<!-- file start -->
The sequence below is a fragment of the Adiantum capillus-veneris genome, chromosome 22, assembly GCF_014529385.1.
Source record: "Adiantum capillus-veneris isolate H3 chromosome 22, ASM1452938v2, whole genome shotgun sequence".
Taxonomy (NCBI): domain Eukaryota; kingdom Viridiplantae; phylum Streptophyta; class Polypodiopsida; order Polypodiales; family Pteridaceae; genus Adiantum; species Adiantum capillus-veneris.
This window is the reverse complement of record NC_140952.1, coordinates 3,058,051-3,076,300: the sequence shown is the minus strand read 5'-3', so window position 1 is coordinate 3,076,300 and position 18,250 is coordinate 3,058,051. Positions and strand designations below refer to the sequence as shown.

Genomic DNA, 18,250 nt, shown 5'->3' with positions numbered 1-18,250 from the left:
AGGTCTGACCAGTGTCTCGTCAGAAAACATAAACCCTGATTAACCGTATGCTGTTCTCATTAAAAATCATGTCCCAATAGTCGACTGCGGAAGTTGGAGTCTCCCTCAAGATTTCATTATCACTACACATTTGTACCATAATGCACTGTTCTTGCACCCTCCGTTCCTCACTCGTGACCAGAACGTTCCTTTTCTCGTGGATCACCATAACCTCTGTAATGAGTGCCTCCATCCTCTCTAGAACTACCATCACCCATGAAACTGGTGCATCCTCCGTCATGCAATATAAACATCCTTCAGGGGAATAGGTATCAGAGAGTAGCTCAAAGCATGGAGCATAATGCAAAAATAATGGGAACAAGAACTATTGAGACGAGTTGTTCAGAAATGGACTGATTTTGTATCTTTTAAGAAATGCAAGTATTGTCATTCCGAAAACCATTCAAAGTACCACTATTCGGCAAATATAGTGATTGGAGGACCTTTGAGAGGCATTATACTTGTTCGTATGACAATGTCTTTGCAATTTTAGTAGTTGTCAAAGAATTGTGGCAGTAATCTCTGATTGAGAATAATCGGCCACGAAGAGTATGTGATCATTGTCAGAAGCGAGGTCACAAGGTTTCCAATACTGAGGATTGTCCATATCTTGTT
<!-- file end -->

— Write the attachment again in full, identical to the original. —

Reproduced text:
The sequence below is a fragment of the Adiantum capillus-veneris genome, chromosome 22, assembly GCF_014529385.1.
Source record: "Adiantum capillus-veneris isolate H3 chromosome 22, ASM1452938v2, whole genome shotgun sequence".
Taxonomy (NCBI): domain Eukaryota; kingdom Viridiplantae; phylum Streptophyta; class Polypodiopsida; order Polypodiales; family Pteridaceae; genus Adiantum; species Adiantum capillus-veneris.
This window is the reverse complement of record NC_140952.1, coordinates 3,058,051-3,076,300: the sequence shown is the minus strand read 5'-3', so window position 1 is coordinate 3,076,300 and position 18,250 is coordinate 3,058,051. Positions and strand designations below refer to the sequence as shown.

Genomic DNA, 18,250 nt, shown 5'->3' with positions numbered 1-18,250 from the left:
AGGTCTGACCAGTGTCTCGTCAGAAAACATAAACCCTGATTAACCGTATGCTGTTCTCATTAAAAATCATGTCCCAATAGTCGACTGCGGAAGTTGGAGTCTCCCTCAAGATTTCATTATCACTACACATTTGTACCATAATGCACTGTTCTTGCACCCTCCGTTCCTCACTCGTGACCAGAACGTTCCTTTTCTCGTGGATCACCATAACCTCTGTAATGAGTGCCTCCATCCTCTCTAGAACTACCATCACCCATGAAACTGGTGCATCCTCCGTCATGCAATATAAACATCCTTCAGGGGAATAGGTATCAGAGAGTAGCTCAAAGCATGGAGCATAATGCAAAAATAATGGGAACAAGAACTATTGAGACGAGTTGTTCAGAAATGGACTGATTTTGTATCTTTTAAGAAATGCAAGTATTGTCATTCCGAAAACCATTCAAAGTACCACTATTCGGCAAATATAGTGATTGGAGGACCTTTGAGAGGCATTATACTTGTTCGTATGACAATGTCTTTGCAATTTTAGTAGTTGTCAAAGAATTGTGGCAGTAATCTCTGATTGAGAATAATCGGCCACGAAGAGTATGTGATCATTGTCAGAAGCGAGGTCACAAGGTTTCCAATACTGAGGATTGTCCATATCTTGTT